Pigments are finely ground colorants that change the color of reflected or transmitted light by absorbing certain spectrum wavelengths. Pigments differ from dyes in that they are insoluble in the medium in which they are mixed. They are used in paints and coatings as coloring agents. Pigments are also used to color food, personal care products, inks, and plastics.
Pigments can be natural or synthetic. Pigments are also organic or inorganic, meaning they are derived from organic chemicals such as petroleum or minerals, such as iron ore. Most historical pigments were derived from natural sources, such as rocks, plants, and insects. Modern pigments are made from mineral sources or petroleum. They also vary in toxicity—most are considered safe, while some are toxic.
You combine pigments with a binder to create colors in paint. Binders suspend the pigments and give paint adhesion to a substrate. Binders consist of resins, gums, or oils. Acrylic resins make acrylic paints. Acacia gum (gum arabic) is the binder in watercolor paints. The binder in oil paints is drying vegetable oils, such as linseed, walnut, and poppy oil.
Italy is a land of painters and popes, pasta and polenta, and medieval castles and alpine mountains. Most importantly, it is the land of romance. Italy is also a land rich in minerals from which many different colored pigments have historically been used in some of the world’s most important works of art. This article examines a few of the many earth colors available from Italy by Natural Pigments.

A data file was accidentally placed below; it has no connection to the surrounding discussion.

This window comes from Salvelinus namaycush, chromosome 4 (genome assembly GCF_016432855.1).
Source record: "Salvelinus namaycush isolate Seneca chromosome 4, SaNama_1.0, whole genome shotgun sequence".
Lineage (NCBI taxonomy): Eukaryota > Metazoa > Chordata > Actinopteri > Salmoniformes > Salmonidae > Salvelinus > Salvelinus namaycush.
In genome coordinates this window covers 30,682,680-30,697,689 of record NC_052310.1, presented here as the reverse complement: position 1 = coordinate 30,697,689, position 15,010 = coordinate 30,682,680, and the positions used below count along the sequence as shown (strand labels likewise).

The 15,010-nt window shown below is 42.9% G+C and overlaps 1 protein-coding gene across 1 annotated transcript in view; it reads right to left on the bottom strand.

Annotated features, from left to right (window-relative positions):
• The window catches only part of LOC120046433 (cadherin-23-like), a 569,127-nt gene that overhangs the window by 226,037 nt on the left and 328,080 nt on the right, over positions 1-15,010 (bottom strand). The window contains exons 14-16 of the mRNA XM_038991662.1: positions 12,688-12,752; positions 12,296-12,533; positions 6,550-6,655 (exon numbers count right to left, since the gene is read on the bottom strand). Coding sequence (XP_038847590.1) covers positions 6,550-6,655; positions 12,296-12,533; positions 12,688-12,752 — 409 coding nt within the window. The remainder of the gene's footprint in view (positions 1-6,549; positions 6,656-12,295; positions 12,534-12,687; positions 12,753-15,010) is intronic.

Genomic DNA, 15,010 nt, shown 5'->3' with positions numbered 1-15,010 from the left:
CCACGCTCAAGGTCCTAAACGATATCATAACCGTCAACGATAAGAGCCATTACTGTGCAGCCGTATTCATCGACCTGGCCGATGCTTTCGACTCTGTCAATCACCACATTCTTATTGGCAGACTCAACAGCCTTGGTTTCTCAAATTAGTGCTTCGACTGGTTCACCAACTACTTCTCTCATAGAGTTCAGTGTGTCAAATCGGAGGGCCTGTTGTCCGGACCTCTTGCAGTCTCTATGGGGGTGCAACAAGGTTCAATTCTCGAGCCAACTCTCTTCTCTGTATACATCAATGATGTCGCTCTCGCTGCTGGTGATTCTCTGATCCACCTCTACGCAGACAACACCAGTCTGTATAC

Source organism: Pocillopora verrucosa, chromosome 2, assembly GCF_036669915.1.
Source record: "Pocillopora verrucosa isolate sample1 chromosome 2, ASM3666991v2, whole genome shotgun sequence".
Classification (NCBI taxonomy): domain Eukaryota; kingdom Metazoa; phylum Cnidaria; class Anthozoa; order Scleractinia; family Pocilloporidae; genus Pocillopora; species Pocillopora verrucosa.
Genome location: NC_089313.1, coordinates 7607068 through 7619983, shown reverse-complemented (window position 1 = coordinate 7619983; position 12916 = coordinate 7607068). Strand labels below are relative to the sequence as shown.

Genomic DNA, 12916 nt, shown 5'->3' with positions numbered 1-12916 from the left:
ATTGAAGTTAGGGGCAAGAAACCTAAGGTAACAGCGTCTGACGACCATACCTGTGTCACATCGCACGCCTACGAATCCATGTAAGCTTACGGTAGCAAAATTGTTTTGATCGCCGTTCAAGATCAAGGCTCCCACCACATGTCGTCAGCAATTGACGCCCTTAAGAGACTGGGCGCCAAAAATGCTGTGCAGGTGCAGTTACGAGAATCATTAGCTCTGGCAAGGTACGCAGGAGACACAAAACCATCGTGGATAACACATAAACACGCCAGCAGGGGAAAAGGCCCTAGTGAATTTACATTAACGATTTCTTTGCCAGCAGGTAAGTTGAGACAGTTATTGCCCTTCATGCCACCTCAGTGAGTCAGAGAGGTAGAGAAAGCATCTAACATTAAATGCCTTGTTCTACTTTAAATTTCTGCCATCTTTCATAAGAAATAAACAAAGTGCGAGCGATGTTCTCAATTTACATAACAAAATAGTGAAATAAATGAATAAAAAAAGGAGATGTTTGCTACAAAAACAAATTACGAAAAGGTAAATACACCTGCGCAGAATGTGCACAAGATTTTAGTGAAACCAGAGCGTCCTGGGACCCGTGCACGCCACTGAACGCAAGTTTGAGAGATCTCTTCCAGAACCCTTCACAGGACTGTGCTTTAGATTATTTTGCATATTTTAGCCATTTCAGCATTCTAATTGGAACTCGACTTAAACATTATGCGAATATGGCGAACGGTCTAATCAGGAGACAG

Pearlescent pigments are usually mica platelets, synthetic or natural that have been coated with titanium dioxide, iron oxide, or another metal oxide. Platelets of coated mica can vary in size, shape, and thickness. The degree of these characteristics and the thickness of the coating determine the color and appearance of the pigment. Additionally, thickness and the coarseness of the particles determine the sparkle.
White pigments consist of natural or synthetic inorganic pigments. Inorganic pigments are easier to disperse in most paint vehicles than organic pigments. Nevertheless, many white pigments undergo treatment to improve their dispersibility, lightfastness, and weather resistance. White pigments are used for white colors, tinting colors, and covering tones in paint.